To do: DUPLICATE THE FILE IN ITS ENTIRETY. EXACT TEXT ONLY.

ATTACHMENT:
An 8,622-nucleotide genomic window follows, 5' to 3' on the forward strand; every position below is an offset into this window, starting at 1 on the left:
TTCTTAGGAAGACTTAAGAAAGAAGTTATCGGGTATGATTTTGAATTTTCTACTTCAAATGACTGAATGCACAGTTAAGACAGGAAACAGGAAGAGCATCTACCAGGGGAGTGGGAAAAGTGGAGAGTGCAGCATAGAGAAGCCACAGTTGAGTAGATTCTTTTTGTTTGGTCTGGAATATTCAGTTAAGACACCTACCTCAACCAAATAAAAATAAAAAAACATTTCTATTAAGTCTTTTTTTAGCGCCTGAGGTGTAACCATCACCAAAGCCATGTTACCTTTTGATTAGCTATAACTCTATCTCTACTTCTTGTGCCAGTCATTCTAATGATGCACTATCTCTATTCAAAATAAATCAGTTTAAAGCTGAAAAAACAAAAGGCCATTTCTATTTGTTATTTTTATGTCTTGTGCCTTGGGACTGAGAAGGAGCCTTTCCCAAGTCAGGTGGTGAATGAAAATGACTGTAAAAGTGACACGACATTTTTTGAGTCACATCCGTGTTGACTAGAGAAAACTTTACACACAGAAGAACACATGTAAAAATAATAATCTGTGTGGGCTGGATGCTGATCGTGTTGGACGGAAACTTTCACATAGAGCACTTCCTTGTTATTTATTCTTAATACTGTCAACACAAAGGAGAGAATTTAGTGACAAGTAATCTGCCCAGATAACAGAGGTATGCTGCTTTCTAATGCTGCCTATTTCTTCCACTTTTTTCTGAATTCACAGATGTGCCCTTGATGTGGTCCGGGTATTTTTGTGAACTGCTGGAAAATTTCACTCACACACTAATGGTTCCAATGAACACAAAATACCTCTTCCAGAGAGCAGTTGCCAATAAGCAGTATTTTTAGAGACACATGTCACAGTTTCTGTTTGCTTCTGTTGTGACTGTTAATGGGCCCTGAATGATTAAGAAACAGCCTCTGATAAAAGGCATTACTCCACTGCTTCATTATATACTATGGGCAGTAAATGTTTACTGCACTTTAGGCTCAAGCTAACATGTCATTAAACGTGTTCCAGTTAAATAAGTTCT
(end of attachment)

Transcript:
An 8,622-nucleotide genomic window follows, 5' to 3' on the forward strand; every position below is an offset into this window, starting at 1 on the left:
TTCTTAGGAAGACTTAAGAAAGAAGTTATCGGGTATGATTTTGAATTTTCTACTTCAAATGACTGAATGCACAGTTAAGACAGGAAACAGGAAGAGCATCTACCAGGGGAGTGGGAAAAGTGGAGAGTGCAGCATAGAGAAGCCACAGTTGAGTAGATTCTTTTTGTTTGGTCTGGAATATTCAGTTAAGACACCTACCTCAACCAAATAAAAATAAAAAAACATTTCTATTAAGTCTTTTTTTAGCGCCTGAGGTGTAACCATCACCAAAGCCATGTTACCTTTTGATTAGCTATAACTCTATCTCTACTTCTTGTGCCAGTCATTCTAATGATGCACTATCTCTATTCAAAATAAATCAGTTTAAAGCTGAAAAAACAAAAGGCCATTTCTATTTGTTATTTTTATGTCTTGTGCCTTGGGACTGAGAAGGAGCCTTTCCCAAGTCAGGTGGTGAATGAAAATGACTGTAAAAGTGACACGACATTTTTTGAGTCACATCCGTGTTGACTAGAGAAAACTTTACACACAGAAGAACACATGTAAAAATAATAATCTGTGTGGGCTGGATGCTGATCGTGTTGGACGGAAACTTTCACATAGAGCACTTCCTTGTTATTTATTCTTAATACTGTCAACACAAAGGAGAGAATTTAGTGACAAGTAATCTGCCCAGATAACAGAGGTATGCTGCTTTCTAATGCTGCCTATTTCTTCCACTTTTTTCTGAATTCACAGATGTGCCCTTGATGTGGTCCGGGTATTTTTGTGAACTGCTGGAAAATTTCACTCACACACTAATGGTTCCAATGAACACAAAATACCTCTTCCAGAGAGCAGTTGCCAATAAGCAGTATTTTTAGAGACACATGTCACAGTTTCTGTTTGCTTCTGTTGTGACTGTTAATGGGCCCTGAATGATTAAGAAACAGCCTCTGATAAAAGGCATTACTCCACTGCTTCATTATATACTATGGGCAGTAAATGTTTACTGCACTTTAGGCTCAAGCTAACATGTCATTAAACGTGTTCCAGTTAAATAAGTTCT